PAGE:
DOVER, Delaware (Reuters) - The Delaware Supreme Court swept aside a lower court order on Thursday that had halted Activision Blizzard Inc’s (ATVI.O) $8.2 billion deal to buy back its stock from Vivendi SA (VIV.PA).
The ruling clears the way for a deal that is part of the French conglomerate’s effort to hive off assets and remake itself into a media-focused company. The two companies said in separate statements they expect the deal to close by Tuesday, when Vivendi could have walked away.
Shares of Activision jumped after the Supreme Court ruling and were up nearly 5 percent at $17.05 in afternoon trading. They had been up about 2 percent before the ruling.
Chief Justice Myron Steele announced after an hour of argument that the court’s five justices unanimously found the lower court had erred when it blocked the deal because Activision shareholders were not given the chance to vote on it.
The French media and telecoms conglomerate agreed in July to sell most of its stake in the publisher of the blockbuster “Call of Duty” videogame series.
The deal is a key part of Vivendi’s drive to streamline its diverse portfolio of investments it built up in a frantic 1990s spending spree. Activision argued the deal would create $1 billion of value for its shareholders.
But last month things hit a snag when an individual Activision shareholder, Douglas Hayes, filed a lawsuit seeking a shareholder vote on the deal.
A week later, judge Travis Laster of the lower Court of Chancery sided with Hayes and took the rare step of halting the transaction on September 18.
The two sides sparred on Thursday over the central question of whether the deal qualified as a merger or “business combination” that would trigger the need for a shareholder vote under Activision’s bylaws and charter.
Michael Hanrahan, an attorney for Prickett, Jones & Elliott in Wilmington, Delaware, who represented Hayes, argued that Activision was buying a Vivendi shell company that owned the stock, and therefore it was a merger.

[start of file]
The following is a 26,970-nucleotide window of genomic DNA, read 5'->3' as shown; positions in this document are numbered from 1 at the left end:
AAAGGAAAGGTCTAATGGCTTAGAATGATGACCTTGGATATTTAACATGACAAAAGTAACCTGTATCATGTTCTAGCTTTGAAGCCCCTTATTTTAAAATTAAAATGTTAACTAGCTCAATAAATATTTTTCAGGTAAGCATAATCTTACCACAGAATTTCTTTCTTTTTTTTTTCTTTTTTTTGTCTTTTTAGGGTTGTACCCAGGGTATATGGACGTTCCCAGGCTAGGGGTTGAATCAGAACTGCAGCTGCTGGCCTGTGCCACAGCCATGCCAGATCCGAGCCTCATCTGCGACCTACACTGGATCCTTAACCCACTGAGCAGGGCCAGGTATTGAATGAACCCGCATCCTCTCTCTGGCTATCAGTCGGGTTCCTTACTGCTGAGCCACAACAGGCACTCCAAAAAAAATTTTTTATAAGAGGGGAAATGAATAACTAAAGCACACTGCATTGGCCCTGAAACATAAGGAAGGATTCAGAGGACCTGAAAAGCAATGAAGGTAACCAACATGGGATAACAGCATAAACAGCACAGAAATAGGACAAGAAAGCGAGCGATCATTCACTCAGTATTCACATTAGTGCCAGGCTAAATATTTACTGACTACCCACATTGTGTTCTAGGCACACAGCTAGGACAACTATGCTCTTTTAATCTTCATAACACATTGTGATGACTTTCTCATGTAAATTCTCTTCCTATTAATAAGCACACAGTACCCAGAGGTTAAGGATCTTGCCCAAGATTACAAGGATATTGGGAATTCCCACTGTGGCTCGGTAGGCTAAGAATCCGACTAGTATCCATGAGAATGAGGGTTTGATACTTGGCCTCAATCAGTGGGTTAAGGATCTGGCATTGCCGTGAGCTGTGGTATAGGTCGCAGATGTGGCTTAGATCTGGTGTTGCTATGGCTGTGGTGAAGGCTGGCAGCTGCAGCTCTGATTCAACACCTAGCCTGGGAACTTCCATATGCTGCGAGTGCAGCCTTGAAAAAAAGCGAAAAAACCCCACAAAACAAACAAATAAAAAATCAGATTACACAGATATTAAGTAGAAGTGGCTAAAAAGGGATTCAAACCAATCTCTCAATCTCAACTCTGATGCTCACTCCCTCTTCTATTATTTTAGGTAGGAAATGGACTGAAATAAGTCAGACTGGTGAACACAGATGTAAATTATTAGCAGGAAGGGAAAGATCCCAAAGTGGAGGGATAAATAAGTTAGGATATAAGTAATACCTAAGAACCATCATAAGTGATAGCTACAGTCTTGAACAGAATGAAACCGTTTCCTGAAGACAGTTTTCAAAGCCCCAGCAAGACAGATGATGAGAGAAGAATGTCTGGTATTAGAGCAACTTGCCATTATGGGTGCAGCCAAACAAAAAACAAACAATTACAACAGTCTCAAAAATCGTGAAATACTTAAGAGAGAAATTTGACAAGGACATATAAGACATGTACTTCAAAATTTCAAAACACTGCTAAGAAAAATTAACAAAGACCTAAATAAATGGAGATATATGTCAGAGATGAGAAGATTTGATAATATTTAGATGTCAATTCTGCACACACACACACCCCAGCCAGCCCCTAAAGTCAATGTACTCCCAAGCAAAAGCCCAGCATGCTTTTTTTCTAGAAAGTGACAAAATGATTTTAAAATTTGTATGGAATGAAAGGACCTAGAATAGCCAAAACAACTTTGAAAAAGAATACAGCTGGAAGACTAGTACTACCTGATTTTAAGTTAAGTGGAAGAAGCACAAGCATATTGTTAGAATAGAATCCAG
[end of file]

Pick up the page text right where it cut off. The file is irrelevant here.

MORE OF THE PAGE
William Savitt, a Wachtell, Lipton, Rosen & Katz attorney who argued for Activision, urged the justices not to read the phrase “business combination” in Activision’s charter to mean that a buyback or any large transaction needed shareholder approval.
“It’s like saying a green light and red light are the same thing because they are both lights,” he said. “There is nothing remotely like a business combination here.”
The justices agreed.
“The stock purchase agreement here contested is not a merger, business combination or similar transaction,” said Steele. He said the court would follow at an unspecified time with a published opinion.
Hanrahan declined to comment after the ruling.
Under the deal, Activision said it would buy back 429 million shares from Vivendi for $5.83 billion. As part of the terms, a separate investor group led by Activision CEO Bobby Kotick and Co-Chairman Brian Kelly will buy about 172 million Activision shares from Vivendi for $2.34 billion. <ID: nL1N0FW065>
The consortium, which will then own 24.9 percent of Activision, includes Davis Advisors, Leonard Green & Partners, Chinese Web portal Tencent (0700.HK), and investment fund Fidelity Investments.
Reporting by Tom Hals in Wilmington, Delaware; Editing by Gerald E. McCormick, Bernard Orr and Marguerita Choy